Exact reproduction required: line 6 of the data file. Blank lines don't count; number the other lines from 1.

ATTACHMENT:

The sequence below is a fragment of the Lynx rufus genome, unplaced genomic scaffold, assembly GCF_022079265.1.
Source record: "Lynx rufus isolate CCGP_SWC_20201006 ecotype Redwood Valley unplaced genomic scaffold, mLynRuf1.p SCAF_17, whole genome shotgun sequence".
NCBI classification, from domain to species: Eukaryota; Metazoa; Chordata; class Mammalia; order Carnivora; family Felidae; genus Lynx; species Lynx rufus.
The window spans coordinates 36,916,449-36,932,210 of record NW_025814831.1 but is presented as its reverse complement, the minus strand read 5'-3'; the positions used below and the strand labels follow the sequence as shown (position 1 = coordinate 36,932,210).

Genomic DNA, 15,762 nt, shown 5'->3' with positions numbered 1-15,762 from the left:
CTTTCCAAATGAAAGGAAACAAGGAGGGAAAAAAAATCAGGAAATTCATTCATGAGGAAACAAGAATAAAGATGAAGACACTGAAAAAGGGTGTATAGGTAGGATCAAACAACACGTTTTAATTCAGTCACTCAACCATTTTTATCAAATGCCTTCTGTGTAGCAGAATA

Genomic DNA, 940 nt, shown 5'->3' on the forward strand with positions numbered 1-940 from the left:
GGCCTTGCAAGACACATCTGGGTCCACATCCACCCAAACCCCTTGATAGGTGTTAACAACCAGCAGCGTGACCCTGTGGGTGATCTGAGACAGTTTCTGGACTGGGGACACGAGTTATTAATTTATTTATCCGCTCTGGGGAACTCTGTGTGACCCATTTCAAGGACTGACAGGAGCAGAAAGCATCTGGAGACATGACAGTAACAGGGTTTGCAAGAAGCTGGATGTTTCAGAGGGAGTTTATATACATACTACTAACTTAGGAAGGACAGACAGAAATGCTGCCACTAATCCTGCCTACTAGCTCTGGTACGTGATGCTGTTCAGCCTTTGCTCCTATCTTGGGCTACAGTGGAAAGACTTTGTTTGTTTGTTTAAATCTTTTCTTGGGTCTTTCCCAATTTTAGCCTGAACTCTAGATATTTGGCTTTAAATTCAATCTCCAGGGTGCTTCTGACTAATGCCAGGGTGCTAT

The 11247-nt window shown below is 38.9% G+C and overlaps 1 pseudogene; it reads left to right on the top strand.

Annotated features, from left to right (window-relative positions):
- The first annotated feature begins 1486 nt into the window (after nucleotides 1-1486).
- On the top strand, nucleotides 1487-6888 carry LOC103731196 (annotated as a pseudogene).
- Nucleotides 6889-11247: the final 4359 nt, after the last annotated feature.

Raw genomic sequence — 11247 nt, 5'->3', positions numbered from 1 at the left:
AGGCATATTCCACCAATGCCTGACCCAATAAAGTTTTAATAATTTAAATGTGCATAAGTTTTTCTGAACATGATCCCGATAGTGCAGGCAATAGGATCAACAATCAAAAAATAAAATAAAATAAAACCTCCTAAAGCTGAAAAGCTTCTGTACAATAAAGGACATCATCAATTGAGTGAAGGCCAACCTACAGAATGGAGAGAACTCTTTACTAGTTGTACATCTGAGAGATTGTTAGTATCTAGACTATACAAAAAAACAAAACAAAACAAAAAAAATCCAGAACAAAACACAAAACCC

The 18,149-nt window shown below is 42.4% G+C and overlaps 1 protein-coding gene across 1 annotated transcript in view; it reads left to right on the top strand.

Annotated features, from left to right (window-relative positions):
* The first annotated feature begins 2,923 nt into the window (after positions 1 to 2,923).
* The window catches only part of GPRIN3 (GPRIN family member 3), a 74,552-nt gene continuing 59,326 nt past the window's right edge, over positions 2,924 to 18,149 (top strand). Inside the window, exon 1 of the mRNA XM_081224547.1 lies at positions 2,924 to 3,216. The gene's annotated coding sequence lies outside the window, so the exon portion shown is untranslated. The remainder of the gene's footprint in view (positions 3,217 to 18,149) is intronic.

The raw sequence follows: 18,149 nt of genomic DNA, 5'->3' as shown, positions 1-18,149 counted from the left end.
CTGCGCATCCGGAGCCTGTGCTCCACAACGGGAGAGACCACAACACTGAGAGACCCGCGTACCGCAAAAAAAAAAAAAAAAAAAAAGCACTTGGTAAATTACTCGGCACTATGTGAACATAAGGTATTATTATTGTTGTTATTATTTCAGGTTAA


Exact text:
CTTTCCAAATGAAAGGAAACAAGGAGGGAAAAAAAATCAGGAAATTCATTCATGAGGAAACAAGAATAAAGATGAAGACACTGAAAAAGGGTGTATAGGTAGGATCAAACAACACGTTTTAATTCAGTCACTCAACCATTTTTATCAAATGCCTTCTGTGTAGCAGAATA